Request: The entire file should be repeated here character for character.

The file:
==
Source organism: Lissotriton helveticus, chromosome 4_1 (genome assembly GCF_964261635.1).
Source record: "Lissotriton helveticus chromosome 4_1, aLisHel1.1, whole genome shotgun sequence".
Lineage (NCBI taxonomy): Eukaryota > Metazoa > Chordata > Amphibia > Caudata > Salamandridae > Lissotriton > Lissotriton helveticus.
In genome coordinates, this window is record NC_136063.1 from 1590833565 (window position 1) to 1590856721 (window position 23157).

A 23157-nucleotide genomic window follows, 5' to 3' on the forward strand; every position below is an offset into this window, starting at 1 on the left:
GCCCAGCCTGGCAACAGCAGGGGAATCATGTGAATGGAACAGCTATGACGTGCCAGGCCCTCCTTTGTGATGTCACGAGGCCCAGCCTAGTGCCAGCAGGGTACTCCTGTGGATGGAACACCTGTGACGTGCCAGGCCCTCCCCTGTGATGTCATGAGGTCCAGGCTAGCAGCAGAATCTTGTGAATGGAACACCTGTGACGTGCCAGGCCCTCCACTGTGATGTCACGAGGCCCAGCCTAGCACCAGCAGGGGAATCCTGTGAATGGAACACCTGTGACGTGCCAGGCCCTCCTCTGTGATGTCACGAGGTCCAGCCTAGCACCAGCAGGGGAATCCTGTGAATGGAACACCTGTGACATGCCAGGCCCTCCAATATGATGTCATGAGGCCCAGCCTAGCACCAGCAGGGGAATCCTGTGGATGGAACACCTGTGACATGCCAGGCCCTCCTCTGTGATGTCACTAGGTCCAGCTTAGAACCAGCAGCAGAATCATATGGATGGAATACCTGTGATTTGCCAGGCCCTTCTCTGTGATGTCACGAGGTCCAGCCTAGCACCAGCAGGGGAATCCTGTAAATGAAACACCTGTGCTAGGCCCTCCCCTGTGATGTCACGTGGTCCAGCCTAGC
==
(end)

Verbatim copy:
Source organism: Lissotriton helveticus, chromosome 4_1 (genome assembly GCF_964261635.1).
Source record: "Lissotriton helveticus chromosome 4_1, aLisHel1.1, whole genome shotgun sequence".
Lineage (NCBI taxonomy): Eukaryota > Metazoa > Chordata > Amphibia > Caudata > Salamandridae > Lissotriton > Lissotriton helveticus.
In genome coordinates, this window is record NC_136063.1 from 1590833565 (window position 1) to 1590856721 (window position 23157).

A 23157-nucleotide genomic window follows, 5' to 3' on the forward strand; every position below is an offset into this window, starting at 1 on the left:
GCCCAGCCTGGCAACAGCAGGGGAATCATGTGAATGGAACAGCTATGACGTGCCAGGCCCTCCTTTGTGATGTCACGAGGCCCAGCCTAGTGCCAGCAGGGTACTCCTGTGGATGGAACACCTGTGACGTGCCAGGCCCTCCCCTGTGATGTCATGAGGTCCAGGCTAGCAGCAGAATCTTGTGAATGGAACACCTGTGACGTGCCAGGCCCTCCACTGTGATGTCACGAGGCCCAGCCTAGCACCAGCAGGGGAATCCTGTGAATGGAACACCTGTGACGTGCCAGGCCCTCCTCTGTGATGTCACGAGGTCCAGCCTAGCACCAGCAGGGGAATCCTGTGAATGGAACACCTGTGACATGCCAGGCCCTCCAATATGATGTCATGAGGCCCAGCCTAGCACCAGCAGGGGAATCCTGTGGATGGAACACCTGTGACATGCCAGGCCCTCCTCTGTGATGTCACTAGGTCCAGCTTAGAACCAGCAGCAGAATCATATGGATGGAATACCTGTGATTTGCCAGGCCCTTCTCTGTGATGTCACGAGGTCCAGCCTAGCACCAGCAGGGGAATCCTGTAAATGAAACACCTGTGCTAGGCCCTCCCCTGTGATGTCACGTGGTCCAGCCTAGC